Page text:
And, I have to say, the Macleans article was fair. It represented mine and other positions perfectly, and ensured that the change of Communications Directors was noted. It is really ironic, that a message by part time bloggers was more clear in the media than one released to the NDP by the professionals.

I didn’t think that news of my post would go that far. I mean, who thought that many people even read my blog. I honestly didn’t mean for it to go this far.

Still A Communications Problem

However, I’m not going to give up on my contention that the NDP Communications Department should be reorganized. There still remains the fact that Communications, as of late, have been terrible. Afghanistan should not have been made a major communications plank in the first place, as foreign affairs issues don’t really attract many votes, but certainly stop people from taking a second look. When the Afghanistan issue was released, it should have been done with more clarity. The NDP’s position on Afghanistan is still vague to many people, due to a failure in communications. These problems will not go away, and should be corrected.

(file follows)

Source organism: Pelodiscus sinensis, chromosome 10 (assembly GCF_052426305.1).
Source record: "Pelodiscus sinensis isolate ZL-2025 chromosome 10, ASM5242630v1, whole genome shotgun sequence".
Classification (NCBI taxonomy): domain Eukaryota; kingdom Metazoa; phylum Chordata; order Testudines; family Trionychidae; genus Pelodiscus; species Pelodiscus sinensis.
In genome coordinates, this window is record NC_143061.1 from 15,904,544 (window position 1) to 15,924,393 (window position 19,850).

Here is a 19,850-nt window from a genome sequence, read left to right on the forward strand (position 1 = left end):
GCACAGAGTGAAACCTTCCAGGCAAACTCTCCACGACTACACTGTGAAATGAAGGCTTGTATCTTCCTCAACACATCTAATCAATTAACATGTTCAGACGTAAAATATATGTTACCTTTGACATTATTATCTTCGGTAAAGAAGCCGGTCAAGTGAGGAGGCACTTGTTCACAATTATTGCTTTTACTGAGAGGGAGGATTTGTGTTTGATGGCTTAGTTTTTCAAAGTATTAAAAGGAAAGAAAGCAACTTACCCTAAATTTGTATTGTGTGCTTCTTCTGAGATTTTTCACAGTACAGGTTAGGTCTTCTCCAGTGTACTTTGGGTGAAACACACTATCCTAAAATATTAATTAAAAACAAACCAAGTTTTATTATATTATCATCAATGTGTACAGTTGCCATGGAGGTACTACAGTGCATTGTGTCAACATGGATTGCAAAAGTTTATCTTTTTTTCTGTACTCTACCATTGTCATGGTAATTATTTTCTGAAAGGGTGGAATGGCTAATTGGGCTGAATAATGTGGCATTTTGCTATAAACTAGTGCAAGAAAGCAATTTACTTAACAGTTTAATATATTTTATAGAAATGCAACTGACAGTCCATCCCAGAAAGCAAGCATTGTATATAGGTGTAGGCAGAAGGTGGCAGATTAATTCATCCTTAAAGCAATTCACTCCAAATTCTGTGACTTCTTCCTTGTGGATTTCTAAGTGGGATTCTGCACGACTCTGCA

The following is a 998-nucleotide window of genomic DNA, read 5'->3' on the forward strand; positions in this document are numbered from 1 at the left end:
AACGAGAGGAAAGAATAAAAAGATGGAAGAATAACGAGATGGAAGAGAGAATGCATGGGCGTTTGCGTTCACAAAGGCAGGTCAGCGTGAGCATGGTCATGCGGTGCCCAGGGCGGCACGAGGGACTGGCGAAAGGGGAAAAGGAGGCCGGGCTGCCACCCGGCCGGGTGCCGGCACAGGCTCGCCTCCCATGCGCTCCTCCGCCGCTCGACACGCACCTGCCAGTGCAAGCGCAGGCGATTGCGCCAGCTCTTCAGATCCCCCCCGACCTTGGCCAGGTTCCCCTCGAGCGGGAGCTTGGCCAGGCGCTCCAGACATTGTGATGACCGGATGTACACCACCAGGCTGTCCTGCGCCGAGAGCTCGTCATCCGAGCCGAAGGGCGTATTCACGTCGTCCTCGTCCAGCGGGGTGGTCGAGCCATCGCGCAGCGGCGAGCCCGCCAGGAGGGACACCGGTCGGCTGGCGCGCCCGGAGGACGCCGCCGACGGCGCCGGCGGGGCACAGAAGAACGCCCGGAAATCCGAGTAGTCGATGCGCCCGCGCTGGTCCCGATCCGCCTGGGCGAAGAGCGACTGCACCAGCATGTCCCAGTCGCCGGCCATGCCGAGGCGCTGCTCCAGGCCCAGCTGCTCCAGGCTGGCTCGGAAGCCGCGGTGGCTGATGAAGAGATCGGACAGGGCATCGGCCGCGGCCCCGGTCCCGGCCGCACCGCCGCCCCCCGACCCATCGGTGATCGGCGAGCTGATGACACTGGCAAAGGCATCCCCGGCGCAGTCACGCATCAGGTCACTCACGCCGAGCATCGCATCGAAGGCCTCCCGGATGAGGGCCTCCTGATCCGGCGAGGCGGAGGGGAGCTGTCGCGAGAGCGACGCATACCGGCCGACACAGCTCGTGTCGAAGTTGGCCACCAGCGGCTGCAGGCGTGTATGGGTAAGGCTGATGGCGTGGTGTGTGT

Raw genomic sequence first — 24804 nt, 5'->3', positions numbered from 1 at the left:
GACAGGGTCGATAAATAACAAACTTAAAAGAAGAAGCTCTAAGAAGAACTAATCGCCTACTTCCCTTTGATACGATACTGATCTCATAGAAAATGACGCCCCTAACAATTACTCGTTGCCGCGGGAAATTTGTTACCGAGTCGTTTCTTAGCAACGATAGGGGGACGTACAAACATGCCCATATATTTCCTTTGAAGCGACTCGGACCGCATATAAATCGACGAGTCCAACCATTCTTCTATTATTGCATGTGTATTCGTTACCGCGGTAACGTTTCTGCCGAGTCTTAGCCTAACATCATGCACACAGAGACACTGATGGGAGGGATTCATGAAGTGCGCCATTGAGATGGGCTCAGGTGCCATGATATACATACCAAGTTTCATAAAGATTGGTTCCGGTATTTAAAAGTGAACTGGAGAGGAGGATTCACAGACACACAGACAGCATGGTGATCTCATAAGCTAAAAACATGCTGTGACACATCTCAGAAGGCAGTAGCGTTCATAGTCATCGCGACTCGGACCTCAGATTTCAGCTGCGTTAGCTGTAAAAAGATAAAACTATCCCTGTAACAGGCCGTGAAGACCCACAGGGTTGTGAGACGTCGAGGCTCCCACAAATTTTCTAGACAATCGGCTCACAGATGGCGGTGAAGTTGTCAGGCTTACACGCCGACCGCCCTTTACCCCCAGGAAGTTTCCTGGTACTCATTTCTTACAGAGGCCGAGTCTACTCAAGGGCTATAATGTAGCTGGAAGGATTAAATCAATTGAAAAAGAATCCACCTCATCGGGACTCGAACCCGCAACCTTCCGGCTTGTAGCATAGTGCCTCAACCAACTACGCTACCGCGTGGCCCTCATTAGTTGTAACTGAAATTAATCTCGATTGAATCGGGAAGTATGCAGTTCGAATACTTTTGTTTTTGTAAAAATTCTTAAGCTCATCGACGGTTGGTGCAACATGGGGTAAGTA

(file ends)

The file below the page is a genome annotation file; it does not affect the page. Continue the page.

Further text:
Well, there are a few positive notes here.

If the NDP had any doubts about the power of bloggers , they should be gone now. I hope that they are beginning to create new strategy over this, and suggestions from bloggers like Devin Johnston will be invaluable.

Secondly, this didn’t happen during an election. Hopefully, people will forget about it in weeks.

Finally, I need to be careful on what I say. I know now that things can reach a bigger audience.

Categories: Blogosphere, Federal, NDP
  1. Devin Johnston
    December 20, 2006 at 7:49 am


    Don’t worry… we all make blog posts we later regret. I called Dianne Haskett a “bigot” and had to spent the next week or two doing damage control.

    At any rate, I think that it is important for the “grassroots” members of the party to keep the paid staff and elected leaders accountable and to expose them to new ideas that will move the party forward. The internet provides the perfect opportunity for this.

    At any rate, I’m currently working on a proposal for the NDP regarding a new online strategy. It’s not going to cover all of the issues that you raised in your post (for example, I don’t plan on talking about messaging at all, just the medium,) but I would definitely welcome any ideas or sugggestions that you have to offer.